Things are different nowadays in the Thirties. In this Darker and Edgier world, Jütter hosts a cabaret in Chicago, Villy is now a gay prison inmate, and Fräulein Abby advises Juny to sell her body to pay the rent.

In 2021, the York Theatre held a virtual production to raise money for a water main break in the theater.


  • Added Alliterative Appeal: "A Little Complex" includes alliteration in Jitter's Patter Song.
    What would be the matter with the murder of a model...if the model were a mooring in the middle of a model?
  • And Now You Must Marry Me: In "Corn!", Jidder intends to marry June unless he can collect her rent by 5 o'clock.
    Big Willy: Well, you cain't up and marry her jest 'cause she cain't pay her rent!
    Jidder: Oh, cain't I? It says I can right here in this Lease!
    Big Willy: That lease'll never hold up in court!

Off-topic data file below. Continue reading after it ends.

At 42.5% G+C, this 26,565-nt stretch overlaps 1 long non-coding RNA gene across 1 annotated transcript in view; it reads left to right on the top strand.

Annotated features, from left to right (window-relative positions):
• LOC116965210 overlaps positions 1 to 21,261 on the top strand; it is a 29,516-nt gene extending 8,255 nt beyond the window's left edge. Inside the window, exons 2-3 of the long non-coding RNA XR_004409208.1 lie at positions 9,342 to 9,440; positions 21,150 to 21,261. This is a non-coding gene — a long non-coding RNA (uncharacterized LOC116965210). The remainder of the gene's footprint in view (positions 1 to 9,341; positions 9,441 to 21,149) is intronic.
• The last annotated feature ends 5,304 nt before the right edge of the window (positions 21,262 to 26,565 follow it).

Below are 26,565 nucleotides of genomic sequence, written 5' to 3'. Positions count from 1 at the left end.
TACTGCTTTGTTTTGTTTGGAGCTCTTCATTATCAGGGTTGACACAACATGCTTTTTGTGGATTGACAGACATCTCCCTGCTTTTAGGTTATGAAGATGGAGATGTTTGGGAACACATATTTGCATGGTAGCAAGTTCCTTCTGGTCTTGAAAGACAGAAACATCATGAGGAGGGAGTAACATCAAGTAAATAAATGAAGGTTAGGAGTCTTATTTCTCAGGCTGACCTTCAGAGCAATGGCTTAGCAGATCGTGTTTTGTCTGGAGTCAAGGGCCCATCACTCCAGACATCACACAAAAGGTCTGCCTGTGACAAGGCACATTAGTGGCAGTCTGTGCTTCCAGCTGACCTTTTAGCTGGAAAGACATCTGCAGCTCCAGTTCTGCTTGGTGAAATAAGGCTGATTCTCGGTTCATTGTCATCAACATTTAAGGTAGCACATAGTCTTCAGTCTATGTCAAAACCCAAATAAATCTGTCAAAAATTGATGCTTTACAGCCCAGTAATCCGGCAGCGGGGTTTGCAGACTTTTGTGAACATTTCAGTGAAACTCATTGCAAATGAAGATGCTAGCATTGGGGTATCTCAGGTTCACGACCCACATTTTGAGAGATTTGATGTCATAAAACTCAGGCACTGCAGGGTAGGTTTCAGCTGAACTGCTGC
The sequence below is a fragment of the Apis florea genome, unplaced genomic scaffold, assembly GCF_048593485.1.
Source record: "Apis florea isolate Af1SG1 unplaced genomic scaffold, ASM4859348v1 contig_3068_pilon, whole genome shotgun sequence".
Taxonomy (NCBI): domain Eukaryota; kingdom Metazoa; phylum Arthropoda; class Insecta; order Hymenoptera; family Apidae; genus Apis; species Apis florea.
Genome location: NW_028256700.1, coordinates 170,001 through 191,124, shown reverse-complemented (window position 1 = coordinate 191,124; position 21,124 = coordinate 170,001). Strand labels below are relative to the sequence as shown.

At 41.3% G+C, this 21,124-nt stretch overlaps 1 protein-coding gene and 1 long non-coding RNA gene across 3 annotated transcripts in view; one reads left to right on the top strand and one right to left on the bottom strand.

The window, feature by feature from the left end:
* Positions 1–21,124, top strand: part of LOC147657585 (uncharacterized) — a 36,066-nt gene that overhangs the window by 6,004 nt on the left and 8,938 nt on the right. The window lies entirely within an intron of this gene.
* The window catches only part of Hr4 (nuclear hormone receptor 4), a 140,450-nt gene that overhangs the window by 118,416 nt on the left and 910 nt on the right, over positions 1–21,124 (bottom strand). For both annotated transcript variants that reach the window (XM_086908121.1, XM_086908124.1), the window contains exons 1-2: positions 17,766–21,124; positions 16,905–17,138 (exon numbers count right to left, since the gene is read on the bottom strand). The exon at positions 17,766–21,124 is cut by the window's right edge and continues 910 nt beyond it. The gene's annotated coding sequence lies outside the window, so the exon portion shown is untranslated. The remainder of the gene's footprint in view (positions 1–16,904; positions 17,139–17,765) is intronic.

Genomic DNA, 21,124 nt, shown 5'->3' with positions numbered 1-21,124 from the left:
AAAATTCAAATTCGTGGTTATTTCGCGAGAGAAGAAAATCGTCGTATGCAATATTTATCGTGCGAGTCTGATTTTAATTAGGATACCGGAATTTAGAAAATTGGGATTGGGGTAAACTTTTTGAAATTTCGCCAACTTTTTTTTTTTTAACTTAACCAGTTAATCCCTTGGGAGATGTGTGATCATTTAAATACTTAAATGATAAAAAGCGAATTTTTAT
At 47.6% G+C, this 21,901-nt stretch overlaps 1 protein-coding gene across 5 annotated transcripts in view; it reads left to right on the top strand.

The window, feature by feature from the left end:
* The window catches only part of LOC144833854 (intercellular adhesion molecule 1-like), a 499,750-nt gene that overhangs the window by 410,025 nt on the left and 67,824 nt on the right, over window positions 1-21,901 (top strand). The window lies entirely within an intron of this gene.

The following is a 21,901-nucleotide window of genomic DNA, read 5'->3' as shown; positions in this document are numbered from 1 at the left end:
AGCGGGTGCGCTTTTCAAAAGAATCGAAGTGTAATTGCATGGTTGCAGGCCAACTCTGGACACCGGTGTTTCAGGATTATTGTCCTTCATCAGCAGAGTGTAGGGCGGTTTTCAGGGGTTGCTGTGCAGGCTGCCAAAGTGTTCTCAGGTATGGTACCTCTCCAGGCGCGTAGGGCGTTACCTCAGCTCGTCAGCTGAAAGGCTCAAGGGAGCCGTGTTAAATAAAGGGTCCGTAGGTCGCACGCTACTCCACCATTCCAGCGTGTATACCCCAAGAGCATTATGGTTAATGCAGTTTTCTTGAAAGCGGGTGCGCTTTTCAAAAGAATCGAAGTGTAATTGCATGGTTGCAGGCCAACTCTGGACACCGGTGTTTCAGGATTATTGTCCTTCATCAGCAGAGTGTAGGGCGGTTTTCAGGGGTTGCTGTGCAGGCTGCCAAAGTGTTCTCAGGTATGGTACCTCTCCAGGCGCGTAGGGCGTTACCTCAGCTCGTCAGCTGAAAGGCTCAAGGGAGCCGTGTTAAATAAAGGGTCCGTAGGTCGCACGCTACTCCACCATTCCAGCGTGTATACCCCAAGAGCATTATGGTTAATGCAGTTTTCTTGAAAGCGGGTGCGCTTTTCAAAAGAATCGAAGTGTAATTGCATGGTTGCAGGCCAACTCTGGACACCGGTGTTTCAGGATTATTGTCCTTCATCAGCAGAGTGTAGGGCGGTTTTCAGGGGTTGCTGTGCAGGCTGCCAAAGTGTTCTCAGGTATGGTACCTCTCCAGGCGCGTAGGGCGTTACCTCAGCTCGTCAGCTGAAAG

Jidder: Yes it will. And don't call me Liesl!
  • Credits Gag: The original production listed the chorus roles played by the four cast members under this apologetic note:
    Really good actors like the ones listed never appear in the chorus unless it turns out that, well, they have to. And then they do so only grudgingly.
  • Disney Creatures of the Farce: Jeune is suffering from a mysterious condition similar to that of Johanna in Sweeney Todd: The Demon Barber of Fleet Street or Cinderella in Into the Woods, illustrated by little birds literally flying around her head (which are crudely edited stock photos in the 2021 virtual production):
    I have little birds
    Flying 'round my head
    Why do the birds fly
    Around my golden hair?
    Are they building nests up there
    With twigs and springs and bits of twine?
    Who cleans the messes
    They leave in my tresses?